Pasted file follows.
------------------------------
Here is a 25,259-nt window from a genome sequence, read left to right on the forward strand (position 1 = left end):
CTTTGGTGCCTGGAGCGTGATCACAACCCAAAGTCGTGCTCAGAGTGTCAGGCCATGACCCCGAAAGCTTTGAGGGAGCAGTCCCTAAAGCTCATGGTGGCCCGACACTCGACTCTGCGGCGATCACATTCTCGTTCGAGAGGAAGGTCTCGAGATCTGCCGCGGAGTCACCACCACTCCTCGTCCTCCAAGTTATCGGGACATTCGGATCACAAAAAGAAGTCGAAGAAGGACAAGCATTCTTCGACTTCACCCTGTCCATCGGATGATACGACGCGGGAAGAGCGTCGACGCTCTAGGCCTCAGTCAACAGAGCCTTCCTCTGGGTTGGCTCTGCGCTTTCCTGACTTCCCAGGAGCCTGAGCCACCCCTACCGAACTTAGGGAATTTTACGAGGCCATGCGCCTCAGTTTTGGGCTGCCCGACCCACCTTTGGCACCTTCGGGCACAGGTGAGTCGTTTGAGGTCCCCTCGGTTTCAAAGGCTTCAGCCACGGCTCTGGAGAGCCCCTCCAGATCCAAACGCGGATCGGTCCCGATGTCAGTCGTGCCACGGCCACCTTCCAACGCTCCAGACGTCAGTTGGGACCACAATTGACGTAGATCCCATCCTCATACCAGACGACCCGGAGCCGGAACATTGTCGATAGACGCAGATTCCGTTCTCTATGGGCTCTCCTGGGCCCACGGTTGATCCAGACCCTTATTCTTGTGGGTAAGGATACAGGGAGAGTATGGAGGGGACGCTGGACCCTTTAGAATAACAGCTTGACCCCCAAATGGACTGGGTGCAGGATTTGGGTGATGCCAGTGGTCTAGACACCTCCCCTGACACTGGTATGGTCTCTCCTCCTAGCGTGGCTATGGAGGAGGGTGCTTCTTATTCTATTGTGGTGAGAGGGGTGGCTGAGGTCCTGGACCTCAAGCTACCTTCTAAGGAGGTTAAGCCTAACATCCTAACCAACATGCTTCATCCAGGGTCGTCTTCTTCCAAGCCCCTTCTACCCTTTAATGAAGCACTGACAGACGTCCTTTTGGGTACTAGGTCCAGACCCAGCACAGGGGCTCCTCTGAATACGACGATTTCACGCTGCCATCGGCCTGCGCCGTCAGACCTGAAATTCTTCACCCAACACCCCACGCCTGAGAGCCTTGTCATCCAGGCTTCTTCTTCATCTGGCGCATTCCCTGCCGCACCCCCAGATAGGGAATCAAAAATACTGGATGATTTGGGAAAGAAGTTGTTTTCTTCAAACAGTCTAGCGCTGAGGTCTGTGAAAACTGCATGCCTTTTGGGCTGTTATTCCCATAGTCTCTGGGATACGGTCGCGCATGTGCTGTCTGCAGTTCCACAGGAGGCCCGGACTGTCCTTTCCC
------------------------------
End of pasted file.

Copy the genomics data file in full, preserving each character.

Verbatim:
Here is a 25,259-nt window from a genome sequence, read left to right on the forward strand (position 1 = left end):
CTTTGGTGCCTGGAGCGTGATCACAACCCAAAGTCGTGCTCAGAGTGTCAGGCCATGACCCCGAAAGCTTTGAGGGAGCAGTCCCTAAAGCTCATGGTGGCCCGACACTCGACTCTGCGGCGATCACATTCTCGTTCGAGAGGAAGGTCTCGAGATCTGCCGCGGAGTCACCACCACTCCTCGTCCTCCAAGTTATCGGGACATTCGGATCACAAAAAGAAGTCGAAGAAGGACAAGCATTCTTCGACTTCACCCTGTCCATCGGATGATACGACGCGGGAAGAGCGTCGACGCTCTAGGCCTCAGTCAACAGAGCCTTCCTCTGGGTTGGCTCTGCGCTTTCCTGACTTCCCAGGAGCCTGAGCCACCCCTACCGAACTTAGGGAATTTTACGAGGCCATGCGCCTCAGTTTTGGGCTGCCCGACCCACCTTTGGCACCTTCGGGCACAGGTGAGTCGTTTGAGGTCCCCTCGGTTTCAAAGGCTTCAGCCACGGCTCTGGAGAGCCCCTCCAGATCCAAACGCGGATCGGTCCCGATGTCAGTCGTGCCACGGCCACCTTCCAACGCTCCAGACGTCAGTTGGGACCACAATTGACGTAGATCCCATCCTCATACCAGACGACCCGGAGCCGGAACATTGTCGATAGACGCAGATTCCGTTCTCTATGGGCTCTCCTGGGCCCACGGTTGATCCAGACCCTTATTCTTGTGGGTAAGGATACAGGGAGAGTATGGAGGGGACGCTGGACCCTTTAGAATAACAGCTTGACCCCCAAATGGACTGGGTGCAGGATTTGGGTGATGCCAGTGGTCTAGACACCTCCCCTGACACTGGTATGGTCTCTCCTCCTAGCGTGGCTATGGAGGAGGGTGCTTCTTATTCTATTGTGGTGAGAGGGGTGGCTGAGGTCCTGGACCTCAAGCTACCTTCTAAGGAGGTTAAGCCTAACATCCTAACCAACATGCTTCATCCAGGGTCGTCTTCTTCCAAGCCCCTTCTACCCTTTAATGAAGCACTGACAGACGTCCTTTTGGGTACTAGGTCCAGACCCAGCACAGGGGCTCCTCTGAATACGACGATTTCACGCTGCCATCGGCCTGCGCCGTCAGACCTGAAATTCTTCACCCAACACCCCACGCCTGAGAGCCTTGTCATCCAGGCTTCTTCTTCATCTGGCGCATTCCCTGCCGCACCCCCAGATAGGGAATCAAAAATACTGGATGATTTGGGAAAGAAGTTGTTTTCTTCAAACAGTCTAGCGCTGAGGTCTGTGAAAACTGCATGCCTTTTGGGCTGTTATTCCCATAGTCTCTGGGATACGGTCGCGCATGTGCTGTCTGCAGTTCCACAGGAGGCCCGGACTGTCCTTTCCC